SEW the dress material together with the lining by means of a simple seam,' spread the two materials with the right side up. Put the cord under the groove of the presser exactly on the seam between the dress materials and. lining and sew it with rather long stitches. By sewing down the lining the cord will be on the lower edge of the dress,
PLACE the first cord between the folds of the cloth. Put it under the presser-foot with the cord in the adjusted space, and take care to keep it straight. The machine will stitch it beautifully parallel if only you keep the cord to be sewn in tight up to the last one. This may be best done with the blunt point of a pair of scissors, or blunt pen knife, which will not soil the work. Used for hoods, children's stays, cuffs, collars, ladies underclothing.
FOLD the material for a couple of inches, as in hemming by hand. Slacken the moveable screw of the hemmer and adjust it to the width of the hem you desire. Tighten the moveable screw. Insert the cloth and slide it backwards and forwards to fill the hemmer and press down the hem. Set the appliance so that the stitches shall rome close to the edge of the hem. Hold the work with the right hand, an<1 keep the hemmer just full neither more nor less.
WIND the braid on a reel as shown, or allow the hall of braid to rest in the lap. In turning corners allow the point of the needle to hald the braid. By having a light pressure on the presser-foot the material may be turned gently round without raising the presser-foot. By so working neater corners are made. Have a middle-sized stitch, neither too small nor too large.
MOST useful for binding anything with braid or ribbon. Fasten the binder to the bedplate of the machine so that its two tongues come even with the point of the needle. Take the binding and pass one edge into the upper tongue and the other into the lower, and place the material to be bound between the two. Draw it about half an inch under the presser-foot so as to give the needle and feed a fair chance of starting the work. Lower the presser-foot and commence to sew. If wide binding is required, move the inside piece of the binder to the right, if narrow, to the left.
FIX the appliance (as here shown) with the needle passed through the wire loop. Set the gauge to the width of tuck desired. Fold the cloth for the first tuck and place it in position as engraved, As the machine stitches, the creaser marks the place for the next tuck. Fold the material at that crease and proceed as at first. Our new Tuckmarker, just introduced, has a roller creaser. For very small tucks, close together, the straight-guide only is required, for which see page 10. Price extra 5 shillings.
REM0VE the ordinary presser foot, also the ordinary needle plate and replace them with the darning presser foot and the darning needle plate (the latter is simply thicker for the purpose of protecting the feed teeth), Place the material to be darned under the presser foot, lower the same, and bring the needle. bar to its lowest position. Loosen the screw b, press the top d of the bar a down towards the lever c but so that they do not quite touch and tighten again screw b. The stitch regulator is to be fixed for the smallest stitch. The object of the bar b is to regulate the apparatus to every thickness of material. The tension, both of shuttle and top cotton, is to be a light one. Stretch the material to be darned between the two darning rings as tightly and smoothly as possible and so that the hole to be darned is in the centre of the ring. Now begin the darning simply by moving the ring slowly backwards and forwards (of course working the machine all the while) so as to produce rows or strings of stitches lying together as closely as possible, until they cover the hole to be darned; that d.one, turn the ring to the right or to the left, and begin sewing in the same manner, moving the ring backwards and forwards to produce again anti cross- ways close rows of stitches.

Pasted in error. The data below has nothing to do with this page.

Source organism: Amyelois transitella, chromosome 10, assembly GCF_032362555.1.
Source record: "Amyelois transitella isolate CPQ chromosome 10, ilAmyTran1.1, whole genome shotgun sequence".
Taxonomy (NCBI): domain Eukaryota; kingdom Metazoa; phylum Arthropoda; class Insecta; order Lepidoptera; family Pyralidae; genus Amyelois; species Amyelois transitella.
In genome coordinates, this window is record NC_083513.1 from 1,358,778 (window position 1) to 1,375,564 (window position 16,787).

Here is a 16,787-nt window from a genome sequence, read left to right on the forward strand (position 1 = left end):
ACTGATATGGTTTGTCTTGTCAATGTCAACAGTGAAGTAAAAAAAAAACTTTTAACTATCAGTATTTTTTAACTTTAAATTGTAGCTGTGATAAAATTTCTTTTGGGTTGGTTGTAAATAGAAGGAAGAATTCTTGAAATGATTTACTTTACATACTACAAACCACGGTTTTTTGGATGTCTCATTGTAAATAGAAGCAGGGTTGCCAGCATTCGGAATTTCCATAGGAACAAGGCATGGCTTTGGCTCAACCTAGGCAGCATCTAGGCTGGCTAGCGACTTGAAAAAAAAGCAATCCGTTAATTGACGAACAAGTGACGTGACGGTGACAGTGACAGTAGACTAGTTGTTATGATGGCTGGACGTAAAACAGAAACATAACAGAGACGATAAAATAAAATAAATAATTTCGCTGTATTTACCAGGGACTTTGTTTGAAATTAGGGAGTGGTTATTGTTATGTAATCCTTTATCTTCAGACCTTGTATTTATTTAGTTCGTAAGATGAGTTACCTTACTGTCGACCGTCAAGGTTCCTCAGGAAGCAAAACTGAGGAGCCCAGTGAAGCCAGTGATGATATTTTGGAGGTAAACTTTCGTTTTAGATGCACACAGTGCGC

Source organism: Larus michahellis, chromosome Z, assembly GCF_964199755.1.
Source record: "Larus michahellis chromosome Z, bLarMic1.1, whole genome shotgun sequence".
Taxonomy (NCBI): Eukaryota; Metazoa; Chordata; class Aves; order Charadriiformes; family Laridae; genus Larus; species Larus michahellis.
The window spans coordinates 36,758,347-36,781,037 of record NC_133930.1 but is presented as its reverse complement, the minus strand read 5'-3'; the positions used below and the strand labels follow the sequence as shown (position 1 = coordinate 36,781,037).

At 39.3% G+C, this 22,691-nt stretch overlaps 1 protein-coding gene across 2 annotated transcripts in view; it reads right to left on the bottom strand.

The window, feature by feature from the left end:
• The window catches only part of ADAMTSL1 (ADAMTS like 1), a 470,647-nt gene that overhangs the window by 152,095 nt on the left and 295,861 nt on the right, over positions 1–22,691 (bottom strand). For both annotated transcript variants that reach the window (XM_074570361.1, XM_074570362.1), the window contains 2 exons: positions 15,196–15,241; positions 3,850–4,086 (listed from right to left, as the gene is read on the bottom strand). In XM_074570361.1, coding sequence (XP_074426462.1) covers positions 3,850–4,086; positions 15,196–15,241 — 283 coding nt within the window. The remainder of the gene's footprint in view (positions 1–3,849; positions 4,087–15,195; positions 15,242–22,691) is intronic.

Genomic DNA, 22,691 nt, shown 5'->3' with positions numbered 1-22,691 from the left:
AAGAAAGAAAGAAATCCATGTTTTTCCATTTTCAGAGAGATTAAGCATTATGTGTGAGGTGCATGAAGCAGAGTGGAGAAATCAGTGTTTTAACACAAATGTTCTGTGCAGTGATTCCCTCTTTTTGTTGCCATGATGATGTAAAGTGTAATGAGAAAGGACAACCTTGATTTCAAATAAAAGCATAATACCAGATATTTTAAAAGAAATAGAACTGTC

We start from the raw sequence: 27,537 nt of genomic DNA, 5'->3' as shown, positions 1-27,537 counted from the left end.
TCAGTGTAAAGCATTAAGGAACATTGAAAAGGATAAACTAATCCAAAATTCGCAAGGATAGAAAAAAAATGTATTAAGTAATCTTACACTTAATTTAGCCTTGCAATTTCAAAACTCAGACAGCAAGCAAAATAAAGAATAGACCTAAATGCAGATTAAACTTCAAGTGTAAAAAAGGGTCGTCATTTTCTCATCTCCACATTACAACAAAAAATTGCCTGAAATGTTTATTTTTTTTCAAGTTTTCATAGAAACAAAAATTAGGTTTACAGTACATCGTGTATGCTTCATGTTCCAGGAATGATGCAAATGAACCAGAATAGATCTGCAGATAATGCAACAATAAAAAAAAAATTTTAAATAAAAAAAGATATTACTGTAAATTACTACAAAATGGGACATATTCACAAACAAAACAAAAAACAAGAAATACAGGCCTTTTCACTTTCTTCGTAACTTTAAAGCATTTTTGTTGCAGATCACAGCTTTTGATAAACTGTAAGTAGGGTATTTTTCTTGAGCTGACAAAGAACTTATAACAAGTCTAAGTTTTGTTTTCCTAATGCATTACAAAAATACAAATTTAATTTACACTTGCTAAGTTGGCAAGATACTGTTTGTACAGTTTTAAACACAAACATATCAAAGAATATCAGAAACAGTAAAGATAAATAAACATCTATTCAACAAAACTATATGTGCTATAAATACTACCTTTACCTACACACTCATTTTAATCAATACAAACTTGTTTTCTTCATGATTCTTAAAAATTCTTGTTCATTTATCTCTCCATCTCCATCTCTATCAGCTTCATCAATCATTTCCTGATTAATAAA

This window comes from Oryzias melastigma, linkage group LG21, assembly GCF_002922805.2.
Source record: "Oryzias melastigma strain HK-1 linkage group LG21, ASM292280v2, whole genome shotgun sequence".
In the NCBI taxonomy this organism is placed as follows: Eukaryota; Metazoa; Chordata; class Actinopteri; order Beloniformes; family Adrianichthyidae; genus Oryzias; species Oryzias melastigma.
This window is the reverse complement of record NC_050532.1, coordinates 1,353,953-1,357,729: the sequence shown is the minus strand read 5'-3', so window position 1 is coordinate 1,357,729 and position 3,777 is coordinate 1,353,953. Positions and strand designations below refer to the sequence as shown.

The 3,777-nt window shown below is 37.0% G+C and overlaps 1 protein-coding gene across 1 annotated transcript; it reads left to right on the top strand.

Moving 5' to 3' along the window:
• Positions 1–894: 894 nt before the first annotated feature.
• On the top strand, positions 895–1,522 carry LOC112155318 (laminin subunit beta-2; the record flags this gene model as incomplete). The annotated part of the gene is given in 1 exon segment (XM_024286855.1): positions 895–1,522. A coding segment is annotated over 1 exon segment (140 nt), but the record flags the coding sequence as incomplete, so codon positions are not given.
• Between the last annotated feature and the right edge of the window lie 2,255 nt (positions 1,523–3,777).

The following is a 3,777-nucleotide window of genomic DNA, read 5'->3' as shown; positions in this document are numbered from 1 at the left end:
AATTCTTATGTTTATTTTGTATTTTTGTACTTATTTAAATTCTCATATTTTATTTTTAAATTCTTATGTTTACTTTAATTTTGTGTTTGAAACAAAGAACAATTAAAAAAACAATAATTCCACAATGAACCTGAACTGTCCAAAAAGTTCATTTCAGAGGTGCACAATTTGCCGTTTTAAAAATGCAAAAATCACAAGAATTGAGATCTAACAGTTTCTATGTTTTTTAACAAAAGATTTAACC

The whole operation will be found most simple and easy, though it will take just a few trials to get into the habit of moving the materials to and fro, and always getting one row of stitches close to the previous one.
Note. It will however be found much easier to place over the hole to be darned a piece of fine muslin.
In this case you will only require to cross the darn once, and be most particular to keep each row of stitching as close as possible to the previous row. This operation not only saves half the work but also produces a neater darn.
When embroidering, the design to be embroidered has to be traced on the material which is to be stretched tightly and smoothly in the rings. The ring is then moved same as when darning backwards and forwards.
The parts which move the lever e should be well oiled, also the interior parts through the hole on the top.
To detach the apparatus move the lever c to the left away from the bar a.